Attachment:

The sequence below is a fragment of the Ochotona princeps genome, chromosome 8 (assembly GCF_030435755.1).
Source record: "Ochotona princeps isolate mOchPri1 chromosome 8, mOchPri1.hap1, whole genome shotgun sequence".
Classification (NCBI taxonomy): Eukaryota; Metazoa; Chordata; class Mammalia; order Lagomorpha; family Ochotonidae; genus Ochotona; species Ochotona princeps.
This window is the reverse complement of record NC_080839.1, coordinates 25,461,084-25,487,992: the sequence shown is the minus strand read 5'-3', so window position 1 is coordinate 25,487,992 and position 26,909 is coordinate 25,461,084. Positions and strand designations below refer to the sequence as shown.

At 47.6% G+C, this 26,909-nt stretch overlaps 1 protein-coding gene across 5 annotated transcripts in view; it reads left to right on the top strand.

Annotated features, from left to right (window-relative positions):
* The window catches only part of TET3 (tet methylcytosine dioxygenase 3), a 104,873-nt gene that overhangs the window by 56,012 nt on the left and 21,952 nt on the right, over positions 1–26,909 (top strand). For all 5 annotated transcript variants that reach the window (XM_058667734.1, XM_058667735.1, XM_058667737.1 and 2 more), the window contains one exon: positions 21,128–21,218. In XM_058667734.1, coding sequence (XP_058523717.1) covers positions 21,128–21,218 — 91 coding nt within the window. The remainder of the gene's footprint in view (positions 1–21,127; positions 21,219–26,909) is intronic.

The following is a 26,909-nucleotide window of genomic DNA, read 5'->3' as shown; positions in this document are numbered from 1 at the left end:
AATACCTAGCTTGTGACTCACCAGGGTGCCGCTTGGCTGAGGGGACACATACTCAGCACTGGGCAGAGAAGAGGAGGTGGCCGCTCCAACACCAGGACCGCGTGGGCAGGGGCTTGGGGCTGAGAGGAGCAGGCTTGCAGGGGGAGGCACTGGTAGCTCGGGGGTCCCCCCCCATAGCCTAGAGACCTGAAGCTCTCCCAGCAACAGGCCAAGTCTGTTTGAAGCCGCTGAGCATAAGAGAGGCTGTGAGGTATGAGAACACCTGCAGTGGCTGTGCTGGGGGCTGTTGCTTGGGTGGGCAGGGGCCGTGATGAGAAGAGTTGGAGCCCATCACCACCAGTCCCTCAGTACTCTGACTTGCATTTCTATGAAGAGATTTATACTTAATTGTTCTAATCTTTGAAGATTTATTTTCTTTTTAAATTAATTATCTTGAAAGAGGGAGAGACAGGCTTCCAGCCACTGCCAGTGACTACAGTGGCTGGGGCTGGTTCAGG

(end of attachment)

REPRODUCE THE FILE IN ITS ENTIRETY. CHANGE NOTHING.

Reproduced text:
The sequence below is a fragment of the Ochotona princeps genome, chromosome 8 (assembly GCF_030435755.1).
Source record: "Ochotona princeps isolate mOchPri1 chromosome 8, mOchPri1.hap1, whole genome shotgun sequence".
Classification (NCBI taxonomy): Eukaryota; Metazoa; Chordata; class Mammalia; order Lagomorpha; family Ochotonidae; genus Ochotona; species Ochotona princeps.
This window is the reverse complement of record NC_080839.1, coordinates 25,461,084-25,487,992: the sequence shown is the minus strand read 5'-3', so window position 1 is coordinate 25,487,992 and position 26,909 is coordinate 25,461,084. Positions and strand designations below refer to the sequence as shown.

At 47.6% G+C, this 26,909-nt stretch overlaps 1 protein-coding gene across 5 annotated transcripts in view; it reads left to right on the top strand.

Annotated features, from left to right (window-relative positions):
* The window catches only part of TET3 (tet methylcytosine dioxygenase 3), a 104,873-nt gene that overhangs the window by 56,012 nt on the left and 21,952 nt on the right, over positions 1–26,909 (top strand). For all 5 annotated transcript variants that reach the window (XM_058667734.1, XM_058667735.1, XM_058667737.1 and 2 more), the window contains one exon: positions 21,128–21,218. In XM_058667734.1, coding sequence (XP_058523717.1) covers positions 21,128–21,218 — 91 coding nt within the window. The remainder of the gene's footprint in view (positions 1–21,127; positions 21,219–26,909) is intronic.

The following is a 26,909-nucleotide window of genomic DNA, read 5'->3' as shown; positions in this document are numbered from 1 at the left end:
AATACCTAGCTTGTGACTCACCAGGGTGCCGCTTGGCTGAGGGGACACATACTCAGCACTGGGCAGAGAAGAGGAGGTGGCCGCTCCAACACCAGGACCGCGTGGGCAGGGGCTTGGGGCTGAGAGGAGCAGGCTTGCAGGGGGAGGCACTGGTAGCTCGGGGGTCCCCCCCCATAGCCTAGAGACCTGAAGCTCTCCCAGCAACAGGCCAAGTCTGTTTGAAGCCGCTGAGCATAAGAGAGGCTGTGAGGTATGAGAACACCTGCAGTGGCTGTGCTGGGGGCTGTTGCTTGGGTGGGCAGGGGCCGTGATGAGAAGAGTTGGAGCCCATCACCACCAGTCCCTCAGTACTCTGACTTGCATTTCTATGAAGAGATTTATACTTAATTGTTCTAATCTTTGAAGATTTATTTTCTTTTTAAATTAATTATCTTGAAAGAGGGAGAGACAGGCTTCCAGCCACTGCCAGTGACTACAGTGGCTGGGGCTGGTTCAGG